What Do Horses Eat?
See files for Horses
Horses are herbivores and their diet consists mainly of forage such as hay, grass and other plants. The type and amount of feed horses need depends on several factors such as age, weight, activity level and general health of the horse. In addition to forage, horses also require a balanced diet of grains and supplements to meet their nutritional needs. A horse's diet should be carefully planned and monitored to ensure that the horse is properly nourished and maintains a healthy weight.
In the following AnimalWised article, you will learn what wild and domestic horses eat, as well as some other interesting facts about the horse's diet.
The diet of horses
Horses are herbivores, which means that their diet consists of plant materials such as grass and hay. Horses are known as "continuous grazers" and have a natural instinct to forage throughout the day. They typically consume small amounts of food over long periods of time, rather than eating large meals.
Listed below are some interesting facts about the diet of horses and how they eat and digest their food:
- Horses have a unique digestive system designed to break down plant matter such as fiber and cellulose. They are able to extract nutrients from fibrous foods that other animals cannot digest.
- Horses are also "hindgut fermenters," meaning they digest their food mainly in the large intestine rather than the stomach. This is why, unlike humans, horses have relatively small stomachs that can only hold a small amount of food at a time. Most digestion takes place in the hindgut, which includes the appendix and the large intestine.
- The appendix is a large fermentation chamber in the horse's digestive system where fiber and other complex carbohydrates are broken down by bacteria and other microorganisms. This process produces volatile fatty acids that are absorbed by the horse's body as a source of energy.
- Horses require at least 1-2% of their body weight in feed per day. This can be hay, pasture grasses or other forms of forage.
- The quality of forage and grains a horse consumes can have a significant impact on its overall health and well-being.
- Horses can suffer from digestive issues such as colic, which can be caused by a range of factors such as dehydration, overfeeding, and the consumption of indigestible materials.
The amount and type of feed a horse needs can depend on a number of factors, including age, weight, activity level and overall health. The following sections will describe how horses' diet varies according to these factors. However, this article is for reference only. It is important that you consult a veterinarian or equine nutritionist to develop an appropriate nutrition plan for your horse.
This other article on horse neighing may be of interest to you.
What do domesticated horses eat?
To determine what the diet of a domestic horse should be, it is important to consider whether the horses live outdoors (extensive) or in a stable (stabled). Stable horses and extensive horses refer to two different housing systems for horses. Here are some differences between the two:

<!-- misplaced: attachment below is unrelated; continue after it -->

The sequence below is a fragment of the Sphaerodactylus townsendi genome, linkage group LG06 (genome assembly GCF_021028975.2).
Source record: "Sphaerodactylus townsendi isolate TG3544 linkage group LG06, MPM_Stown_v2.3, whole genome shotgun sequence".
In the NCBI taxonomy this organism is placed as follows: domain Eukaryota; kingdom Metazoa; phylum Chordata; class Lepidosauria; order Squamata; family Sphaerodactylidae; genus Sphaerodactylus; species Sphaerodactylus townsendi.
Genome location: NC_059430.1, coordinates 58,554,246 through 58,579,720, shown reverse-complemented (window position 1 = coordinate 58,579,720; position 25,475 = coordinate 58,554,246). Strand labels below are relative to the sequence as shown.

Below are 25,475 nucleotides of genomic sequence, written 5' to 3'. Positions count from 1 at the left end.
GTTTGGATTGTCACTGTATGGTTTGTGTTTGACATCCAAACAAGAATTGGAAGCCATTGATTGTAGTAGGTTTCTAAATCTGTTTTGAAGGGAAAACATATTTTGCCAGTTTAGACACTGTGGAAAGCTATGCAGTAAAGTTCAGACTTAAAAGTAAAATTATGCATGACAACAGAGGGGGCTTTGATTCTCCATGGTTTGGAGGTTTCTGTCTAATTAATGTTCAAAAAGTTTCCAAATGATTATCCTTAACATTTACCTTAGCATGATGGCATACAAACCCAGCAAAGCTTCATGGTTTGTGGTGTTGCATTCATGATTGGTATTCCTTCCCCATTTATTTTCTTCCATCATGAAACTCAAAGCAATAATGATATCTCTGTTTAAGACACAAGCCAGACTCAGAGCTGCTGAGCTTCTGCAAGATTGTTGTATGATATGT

- Environment: stabled horses are kept in a confined area, usually a barn or stable, while extensive horses are allowed to roam in pastures or other open areas.
- Exercise: Extensive horses often have more exercise than stabled horses because they have more space and are often allowed to graze and run freely.
- Social Interaction: Extensively kept horses are more likely to interact with other horses and other animals in their environment, while stabled horses have little contact with other horses and people.
Diet is another factor that differs between the two groups. Stabled horses may have a more controlled diet than extensive horses, as they are typically fed hay, grain, and supplements in specific amounts. Extensive horses, on the other hand, may graze on grass and other plants, which can vary in nutritional content.
Diet of the stabled horse
A horse's stable diet depends on a variety of factors, including the horse's age, weight, activity level and health status. However, as a rule of thumb, it should include the following:
- Hay: horses should have access to high quality hay or haylage at all times. For horses in the barn, it is dried rather than fresh. The type of hay depends on the availability and nutritional needs of the horse. Alfalfa hay is rich in protein and calcium, while grass hay is lower in protein but higher in fiber.
- Grains: some horses may need additional calories or nutrients in the form of grains or concentrates. The amount and type of feed depends on the horse's activity level, age and overall health. It is important to avoid overfeeding grain, as this can lead to digestive problems and other health issues.
- Vegetables: they may also eat vegetables such as carrots, beets, and turnips as treats or supplemental feeds.
- Fruits: horses may also eat fruits such as apples, bananas, and watermelon as treats or supplements.